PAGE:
Swimming with the sharks

Wednesday September 20th 2006

James Featherstone

Like a cross between a sweaty villain in one of Graham Greene?s Latin American novels and a grinning used car salesman, the image of the offshore ?investment adviser? is not always the best.

There are sharks anywhere in the financial world. But the offshore world is more heavily infested. The lightest dusting of regulatory oversight in many jurisdictions added to secrecy makes for an attractive place to do business if your business is the rip-off. And there is a type of investor attracted to the offshore world who is in the business of making as much money as possible, as quickly as possible, without anyone getting too nosy.

But what if you?re just a humble expatriate? Should you be fearful of a rip-off round every corner? The simple way to stay scam-proof is to stick to the recognised business centres such as the Channel Islands and the Isle of Man, and not to fall for one of the many too-good-to-be-true investment offers out there.

Paul Hamer, director of Jersey-based Advisa Offshore, says the trouble begins when people start investing in some of the more ?interesting? offshore jurisdictions.

?Outside the well-known jurisdictions, which have regulatory systems comparable to the UK, you can find yourself in deep waters,? says Hamer. ?There are some dodgy places offering themselves as offshore centres. We simply advise clients to steer clear.?

Samoa now calls itself an offshore centre, as does Vanuatu. Until a few years ago, when international regulatory bodies began a long-overdue crackdown, so did Grenada. It is difficult to see what the ordinary expatriate would be doing investing in such places, where brass-plate companies sprout like weeds.

The well-known offshore finance centres are, on the other hand, pretty well regulated. Ask your independent financial adviser whether the jurisdiction you are placing your assets in has the appropriate protection.

What about offshore-based firms themselves? Does the fact that they are offshore make them inherently more dangerous to deal with? Again, it depends on the firm. In the well-known jurisdictions there are plenty of familiar high-street names. But people do hand money over in response to offers that the rest of us would consider screamingly crooked. ?It?s greed, pure and simple,? says Hamer.

If an investment offer looks too good to be true, it is. Last year one Caribbean-based firm was prosecuted for parting gullible investors from several million dollars on the promise of 1,000% interest a year. Obviously fraudulent, you might say. Yet enough people fell for it to make it worth the scamsters? bother.

The most painful and prevalent scam is the ?boiler room?. This basic share-pumping scam, based on the cold call, attempts to sell useless or non-existent shares. No investment return materialises and the initial capital vanishes. Attempts to get the money back end in failure and can often draw people in further.

In a typical boiler room, the ?brokers? (who are just high-volume salespeople with no real investment knowledge) work through huge name-and-number databases, pushing bad shares from a written script.

Alan Steel, a Glasgow-based financial adviser who has extensive experience in the offshore world, says no reputable investment firm would countenance cold-call selling.

?Why would they? That isn?t how they do business. If someone does call you up, it means they think they?re going to be able to get something out of you.?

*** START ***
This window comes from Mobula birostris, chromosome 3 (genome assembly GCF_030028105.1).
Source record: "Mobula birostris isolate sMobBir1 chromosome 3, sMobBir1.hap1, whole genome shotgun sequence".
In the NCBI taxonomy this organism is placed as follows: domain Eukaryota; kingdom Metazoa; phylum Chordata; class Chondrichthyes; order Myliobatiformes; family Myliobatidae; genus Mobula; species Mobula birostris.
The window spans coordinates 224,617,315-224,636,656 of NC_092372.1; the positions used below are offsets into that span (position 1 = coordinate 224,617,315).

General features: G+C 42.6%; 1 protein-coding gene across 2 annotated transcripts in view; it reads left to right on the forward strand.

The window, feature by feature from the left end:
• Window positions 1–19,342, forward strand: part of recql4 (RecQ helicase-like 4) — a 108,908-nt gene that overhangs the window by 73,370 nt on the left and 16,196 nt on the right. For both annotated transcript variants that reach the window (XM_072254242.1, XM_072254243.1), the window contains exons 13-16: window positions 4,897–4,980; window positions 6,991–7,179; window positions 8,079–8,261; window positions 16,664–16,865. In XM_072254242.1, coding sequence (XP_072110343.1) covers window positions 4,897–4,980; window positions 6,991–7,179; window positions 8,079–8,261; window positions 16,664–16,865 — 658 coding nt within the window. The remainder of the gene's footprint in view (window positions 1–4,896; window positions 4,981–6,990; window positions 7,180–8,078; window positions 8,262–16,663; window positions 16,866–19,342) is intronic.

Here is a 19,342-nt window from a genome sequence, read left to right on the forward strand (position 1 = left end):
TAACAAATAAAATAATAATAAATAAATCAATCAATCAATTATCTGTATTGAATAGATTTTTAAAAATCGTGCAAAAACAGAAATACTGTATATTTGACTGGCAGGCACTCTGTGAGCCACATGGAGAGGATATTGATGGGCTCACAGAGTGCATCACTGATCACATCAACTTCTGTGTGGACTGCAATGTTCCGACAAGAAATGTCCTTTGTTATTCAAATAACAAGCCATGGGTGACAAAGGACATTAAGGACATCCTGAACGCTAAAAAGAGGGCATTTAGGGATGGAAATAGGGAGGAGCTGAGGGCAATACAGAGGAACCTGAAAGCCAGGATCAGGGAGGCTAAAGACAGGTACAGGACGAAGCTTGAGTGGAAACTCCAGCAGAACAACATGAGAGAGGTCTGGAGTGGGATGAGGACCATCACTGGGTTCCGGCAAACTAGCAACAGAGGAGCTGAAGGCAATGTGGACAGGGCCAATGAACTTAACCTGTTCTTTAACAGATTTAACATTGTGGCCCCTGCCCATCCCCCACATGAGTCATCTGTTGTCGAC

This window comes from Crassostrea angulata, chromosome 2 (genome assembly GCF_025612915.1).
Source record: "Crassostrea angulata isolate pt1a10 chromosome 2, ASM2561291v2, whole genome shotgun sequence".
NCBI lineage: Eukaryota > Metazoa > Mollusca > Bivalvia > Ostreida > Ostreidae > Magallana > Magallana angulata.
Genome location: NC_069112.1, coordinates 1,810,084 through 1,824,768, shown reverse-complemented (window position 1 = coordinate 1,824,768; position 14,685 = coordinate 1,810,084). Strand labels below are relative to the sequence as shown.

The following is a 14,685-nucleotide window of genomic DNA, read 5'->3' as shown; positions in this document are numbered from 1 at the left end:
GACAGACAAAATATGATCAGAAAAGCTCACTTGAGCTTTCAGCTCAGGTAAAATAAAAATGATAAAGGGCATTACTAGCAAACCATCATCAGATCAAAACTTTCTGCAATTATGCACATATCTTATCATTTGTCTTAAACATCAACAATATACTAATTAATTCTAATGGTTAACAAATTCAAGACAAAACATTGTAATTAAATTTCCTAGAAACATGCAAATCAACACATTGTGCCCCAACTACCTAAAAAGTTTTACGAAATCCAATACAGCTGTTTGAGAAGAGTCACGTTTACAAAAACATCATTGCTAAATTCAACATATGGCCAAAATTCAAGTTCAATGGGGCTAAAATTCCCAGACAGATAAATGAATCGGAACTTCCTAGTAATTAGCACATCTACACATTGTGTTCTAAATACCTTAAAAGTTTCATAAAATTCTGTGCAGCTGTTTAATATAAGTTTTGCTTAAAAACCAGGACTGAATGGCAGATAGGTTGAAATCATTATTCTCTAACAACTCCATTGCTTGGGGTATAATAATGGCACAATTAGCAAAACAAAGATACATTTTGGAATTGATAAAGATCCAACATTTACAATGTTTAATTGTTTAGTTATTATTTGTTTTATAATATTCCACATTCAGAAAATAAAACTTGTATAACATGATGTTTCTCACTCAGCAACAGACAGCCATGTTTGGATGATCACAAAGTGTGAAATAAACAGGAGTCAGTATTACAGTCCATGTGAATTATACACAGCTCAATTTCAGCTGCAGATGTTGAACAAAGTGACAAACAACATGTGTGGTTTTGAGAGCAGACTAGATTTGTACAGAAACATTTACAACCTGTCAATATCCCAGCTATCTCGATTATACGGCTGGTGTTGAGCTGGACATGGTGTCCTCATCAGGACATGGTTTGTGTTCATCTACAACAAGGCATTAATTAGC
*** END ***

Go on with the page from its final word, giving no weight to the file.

It is worth emphasising how cunning the boiler rooms can be. A first contact might involve a soothing (often female) voice on the telephone asking to ?update our contact records?. Assuming you don?t put the phone down at this point, the next move, once they have your details, will be to send you a glossy brochure, including apparently bona fide investment articles.

One boiler room, Richmond International, since closed down, had a website designed to create an air of legitimacy, complete with photos of the Bank of England and articles from the Wall Street Journal.

Conmen aren?t stupid. They know what will appeal to punters, and what will make them look legit. If you check the UK Financial Services Authority blacklist of offshore firms, you will be struck by how many have chosen pukka names: Berkley, Carlton, Dunhill and Lombard . . . they can?t be crooked, surely? But there will be no details of regulatory oversight, licences to deal in stock or professional qualifications of key staff.

Some of the larger boiler rooms even list a ?company? on a stock exchange (you?d be amazed how lax some of the smaller, particularly offshore exchanges are). The ?shares? you agree to buy are never bought, and your money goes to the boiler room.

When you complain, the firm moves to the next stage. ?Soothers? are coached in how to calm down irate clients. ?Loaders? will try to persuade the client that now is the time to buy even more stock. ?Soakers? will tell you they can get your initial investment back ? for an additional fee.

A final step is often an apparently separate firm phoning to offer to buy the worthless shares. Again, for a fee. Put the phone down. No honest investment firm works this way. ?If you?re going to buy shares,? says Hamer, ?go to a stockbroker.? But if you fall for ridiculous offers of huge profits, you?re probably a bit greedy. And stupid.

What to watch for

  • Cold calling ? reputable firms don?t do it
  • No licence to deal shares
  • Prior run-ins with regulators ? always check
  • No details of professional qualifications of key staff
  • Works out of a little-known jurisdiction
  • Callers try to bully or belittle you
  • Offer seems too good to be true
  • Time pressure selling is used: ?This offer will not be around in a week?s time, buy now!?
  • Suspiciously ?posh? firm, but you?ve never heard of it

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